My aim in this paper is to add to the existing critical literature by interrogating the power of official apologies to bring about political transformation. Unlike some of the early debates in moral philosophy, which were focused largely on the formal question of whether the concept of a political apology was a ‘category mistake’, I bring critical attention to the ‘work’ they perform and, perhaps more importantly, the work they make it possible to evade in our attempts to come to terms with the past. The article begins with an examination of the academic literature on apologies as ‘speech acts’, paying particular attention to the view that they can play a radical, transformative role in relations between peoples. I then proceed to raise some critical questions about the temporal logic that is at work in political apologies and the potential this has to prematurely foreclose upon the work of critical self-reflection that they set in motion. I conclude by suggesting that the acceptance of political apologies ought to be deferred so that the norms they instantiate have a chance to work their way through the political culture.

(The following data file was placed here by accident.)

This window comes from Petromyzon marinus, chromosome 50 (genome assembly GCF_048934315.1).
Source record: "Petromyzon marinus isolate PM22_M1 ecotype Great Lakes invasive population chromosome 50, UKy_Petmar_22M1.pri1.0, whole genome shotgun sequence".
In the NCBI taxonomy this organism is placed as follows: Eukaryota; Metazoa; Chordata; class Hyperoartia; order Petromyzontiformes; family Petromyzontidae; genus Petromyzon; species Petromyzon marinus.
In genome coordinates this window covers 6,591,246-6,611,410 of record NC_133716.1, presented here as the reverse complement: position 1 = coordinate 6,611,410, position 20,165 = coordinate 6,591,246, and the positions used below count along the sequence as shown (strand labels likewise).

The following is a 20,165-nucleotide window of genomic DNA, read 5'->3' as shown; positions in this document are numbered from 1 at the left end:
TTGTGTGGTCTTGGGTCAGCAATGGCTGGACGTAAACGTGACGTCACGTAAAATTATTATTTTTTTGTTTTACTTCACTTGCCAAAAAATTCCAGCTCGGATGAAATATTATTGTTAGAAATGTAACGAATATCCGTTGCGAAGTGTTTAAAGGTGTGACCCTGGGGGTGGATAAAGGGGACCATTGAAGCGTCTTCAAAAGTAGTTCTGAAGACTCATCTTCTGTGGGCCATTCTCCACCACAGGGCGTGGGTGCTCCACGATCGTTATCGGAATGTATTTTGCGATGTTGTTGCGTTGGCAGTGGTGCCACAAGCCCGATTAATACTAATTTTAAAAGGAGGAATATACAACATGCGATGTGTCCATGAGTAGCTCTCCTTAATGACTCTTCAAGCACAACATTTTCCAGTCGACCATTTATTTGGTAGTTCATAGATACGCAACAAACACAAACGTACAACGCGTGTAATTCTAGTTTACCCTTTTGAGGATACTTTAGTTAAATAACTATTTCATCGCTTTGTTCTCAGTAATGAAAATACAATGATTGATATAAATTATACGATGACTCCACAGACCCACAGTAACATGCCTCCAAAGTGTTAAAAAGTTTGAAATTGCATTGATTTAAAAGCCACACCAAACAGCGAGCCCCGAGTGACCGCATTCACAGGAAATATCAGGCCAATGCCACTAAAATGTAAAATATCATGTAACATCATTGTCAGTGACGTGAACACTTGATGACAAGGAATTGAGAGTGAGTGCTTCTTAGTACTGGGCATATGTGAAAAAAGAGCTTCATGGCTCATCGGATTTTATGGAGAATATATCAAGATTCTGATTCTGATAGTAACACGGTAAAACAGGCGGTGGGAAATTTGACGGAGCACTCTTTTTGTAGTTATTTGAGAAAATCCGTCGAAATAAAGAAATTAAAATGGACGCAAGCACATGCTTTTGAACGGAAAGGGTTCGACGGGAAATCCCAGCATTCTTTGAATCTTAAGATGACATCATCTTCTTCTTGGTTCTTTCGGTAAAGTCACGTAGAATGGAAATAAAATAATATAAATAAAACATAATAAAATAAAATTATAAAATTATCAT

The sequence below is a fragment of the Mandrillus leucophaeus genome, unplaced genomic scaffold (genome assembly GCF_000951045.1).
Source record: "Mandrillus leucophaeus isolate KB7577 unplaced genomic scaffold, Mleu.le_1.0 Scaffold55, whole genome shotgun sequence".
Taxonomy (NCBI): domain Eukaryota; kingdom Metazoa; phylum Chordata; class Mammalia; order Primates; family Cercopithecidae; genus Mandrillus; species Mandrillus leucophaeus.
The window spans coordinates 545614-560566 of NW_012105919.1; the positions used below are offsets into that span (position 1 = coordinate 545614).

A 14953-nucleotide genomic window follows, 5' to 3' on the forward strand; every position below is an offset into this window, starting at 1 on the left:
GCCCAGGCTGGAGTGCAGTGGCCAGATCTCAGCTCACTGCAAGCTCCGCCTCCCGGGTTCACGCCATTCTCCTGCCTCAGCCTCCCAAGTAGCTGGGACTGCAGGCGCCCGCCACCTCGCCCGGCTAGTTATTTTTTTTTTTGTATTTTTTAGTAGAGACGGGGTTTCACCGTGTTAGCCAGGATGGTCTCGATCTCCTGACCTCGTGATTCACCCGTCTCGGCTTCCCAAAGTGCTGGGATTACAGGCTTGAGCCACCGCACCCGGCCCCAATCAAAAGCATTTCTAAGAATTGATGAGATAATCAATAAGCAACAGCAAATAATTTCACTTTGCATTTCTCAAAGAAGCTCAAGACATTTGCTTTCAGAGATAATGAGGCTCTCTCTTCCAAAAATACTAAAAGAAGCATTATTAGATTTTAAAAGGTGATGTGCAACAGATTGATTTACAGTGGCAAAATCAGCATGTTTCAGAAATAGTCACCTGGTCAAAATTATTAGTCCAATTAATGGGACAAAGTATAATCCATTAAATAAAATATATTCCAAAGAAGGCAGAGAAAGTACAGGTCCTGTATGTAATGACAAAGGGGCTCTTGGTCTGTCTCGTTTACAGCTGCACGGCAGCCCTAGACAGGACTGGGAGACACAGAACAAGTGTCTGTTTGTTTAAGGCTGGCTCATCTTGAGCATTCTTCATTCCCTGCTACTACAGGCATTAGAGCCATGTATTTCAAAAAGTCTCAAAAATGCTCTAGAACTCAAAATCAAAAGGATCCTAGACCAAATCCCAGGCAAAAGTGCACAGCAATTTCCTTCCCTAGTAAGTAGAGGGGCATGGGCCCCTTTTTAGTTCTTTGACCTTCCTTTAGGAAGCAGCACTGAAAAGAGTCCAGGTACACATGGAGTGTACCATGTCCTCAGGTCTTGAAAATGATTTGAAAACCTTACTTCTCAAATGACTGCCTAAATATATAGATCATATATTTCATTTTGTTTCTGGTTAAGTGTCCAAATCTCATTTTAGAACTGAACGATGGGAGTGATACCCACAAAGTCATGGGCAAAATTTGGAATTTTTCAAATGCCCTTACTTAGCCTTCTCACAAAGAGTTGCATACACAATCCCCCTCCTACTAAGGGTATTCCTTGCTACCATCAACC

|Number of pages||15|
|Journal||Australian Humanities Review|
|Publication status||Published - May 2017|
- apology, politics, purification